But regardless of all of that, my life changed forever in March of 2008. While working at the sheet metal factory (and during a time that I wasn't exactly taking care of myself at all), I noticed that my left leg was swelling and hurt alot behind my knee. I dismissed it as an injury, perhaps from jumping off of a forklift at work, or playing in a dodgeball tournament at the YMCA. When the swelling got worse, I tried to treat it with heat and cold. At the suggestion of my aunt, who is a nurse, I went to my doctor, who suggested I take a blood test at the hospital. It wasn't much more than 45 minutes later, and he ordered me to the ER. After a short stay, it was determined that I had a blood clot, but was SENT HOME with Lovenox and a small dosage of Coumadin.
I was told to stay off work for a couple of days and keep my leg elevated. During my time at home, the area near my lower lungs started to have sharp pains (which I had had before for a few months), and I just didn't feel right. I couldn't breathe. My wife, who is infinitely smarter than me, said "You don't feel well, do you?" After agreeing, she called my doctor, who ordered me to the ER again. It was then determined that I had massive DVT in my left leg and that the clotting had gone to my lungs, and had formed PE's all the way through my lungs. This was April 1st - April Fool's Day - how fitting. As I sit there in the ER, a team of doctors kept going past me with that "concerned look" on their faces. After giving several gallons of blood, having an ultrasound and a CAT scan, I was told that I may have to be put in the ICU. I had just turned 36.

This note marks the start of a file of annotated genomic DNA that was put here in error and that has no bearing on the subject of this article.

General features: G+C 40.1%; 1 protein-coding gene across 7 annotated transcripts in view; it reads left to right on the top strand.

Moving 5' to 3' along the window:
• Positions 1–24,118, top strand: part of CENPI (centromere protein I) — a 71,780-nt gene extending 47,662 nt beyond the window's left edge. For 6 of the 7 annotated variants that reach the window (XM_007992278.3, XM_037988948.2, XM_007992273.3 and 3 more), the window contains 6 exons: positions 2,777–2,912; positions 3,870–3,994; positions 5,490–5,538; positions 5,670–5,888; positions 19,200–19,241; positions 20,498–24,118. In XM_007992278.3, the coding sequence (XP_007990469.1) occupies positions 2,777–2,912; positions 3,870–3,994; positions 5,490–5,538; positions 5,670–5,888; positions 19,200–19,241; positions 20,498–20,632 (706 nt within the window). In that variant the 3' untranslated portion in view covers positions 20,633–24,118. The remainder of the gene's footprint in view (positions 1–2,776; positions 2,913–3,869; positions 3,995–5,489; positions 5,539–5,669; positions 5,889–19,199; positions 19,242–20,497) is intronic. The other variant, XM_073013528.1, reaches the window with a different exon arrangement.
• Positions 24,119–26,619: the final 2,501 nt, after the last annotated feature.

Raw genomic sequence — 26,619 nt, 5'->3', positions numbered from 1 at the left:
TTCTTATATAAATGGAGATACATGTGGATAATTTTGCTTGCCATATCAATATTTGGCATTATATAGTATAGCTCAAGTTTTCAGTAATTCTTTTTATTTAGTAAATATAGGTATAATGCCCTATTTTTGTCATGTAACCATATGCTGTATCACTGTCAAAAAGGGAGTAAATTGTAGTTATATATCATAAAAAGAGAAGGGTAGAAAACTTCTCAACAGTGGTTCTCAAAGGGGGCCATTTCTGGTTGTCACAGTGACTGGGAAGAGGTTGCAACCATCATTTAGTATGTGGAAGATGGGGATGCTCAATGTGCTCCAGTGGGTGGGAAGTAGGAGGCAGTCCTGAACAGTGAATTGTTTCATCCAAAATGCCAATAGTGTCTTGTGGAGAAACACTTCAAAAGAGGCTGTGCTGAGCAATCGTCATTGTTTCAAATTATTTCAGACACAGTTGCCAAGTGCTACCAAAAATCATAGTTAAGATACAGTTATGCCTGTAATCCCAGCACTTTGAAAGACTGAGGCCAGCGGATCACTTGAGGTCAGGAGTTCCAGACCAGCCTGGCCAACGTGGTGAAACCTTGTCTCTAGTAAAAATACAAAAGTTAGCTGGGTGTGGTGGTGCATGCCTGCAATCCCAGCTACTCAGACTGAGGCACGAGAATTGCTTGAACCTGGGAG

36. ICU. Are you kidding? All the other troubles I had in the past 7 years paled in comparison to this. I had a wife and 4 children. What would they do? Interestingly enough, during this time I was being recruited by my current firm to return to the financial services industry. After contemplating the fact that I was so thankful I had enough life insurance that my family would be fine if I died, the choice to return to the career I knew was an easy one to make. I now had a story. I had my passion.
Fortunately, I was admitted to the telemetry unit, was drowned with heparin, and was released 3 days later. The PE's had all gone away, although I did have some slight tissue death in one of my lower lungs, but nothing to be concerned about. I will be a coumadin "lifer," because I have had DVT / PE and I tested positive for the Factor V Leiden protein. My left leg does swell slightly from time-to-time due to slight valve damage. But other than that, I am a healthy 39-year-old.
I have had my "wake up call." Now I want to help awaken the world to what I call the "silent killer." I was blessed. I got back to the ER in time - the head physician on duty that night had said that if I had waited another 24-36 hours, I probably would have died.
Everyone needs to know the dangers of DVT and clotting disorders, which is the indirect or direct cause of many deadly heart attacks, strokes, and respiratory-circulatory arrests.
I plan on living a long, full life - and I want to help raise awareness to prevent any unnecessary deaths or disorders associated with the Factor V Leiden condition, DVT, or PE. All of the things I have been through some would consider somewhat tragic or unfortunate. I feel exactly the opposite - I have been blessed to have experienced things that some people will never be able to experience. From having myriad difficulties, to raising a developmentally delayed child (our 8-year-old has an undiagnosed general delay), to having DVT / PE...I have been given the privilege of all of this - because God knows I AM STRONG ENOUGH TO HANDLE IT ALL. Bring it. My motto: MOST EXCEL AT EXISTING...THE BEST EXIST TO EXCEL."
Thanks for reading,
The Clot Buster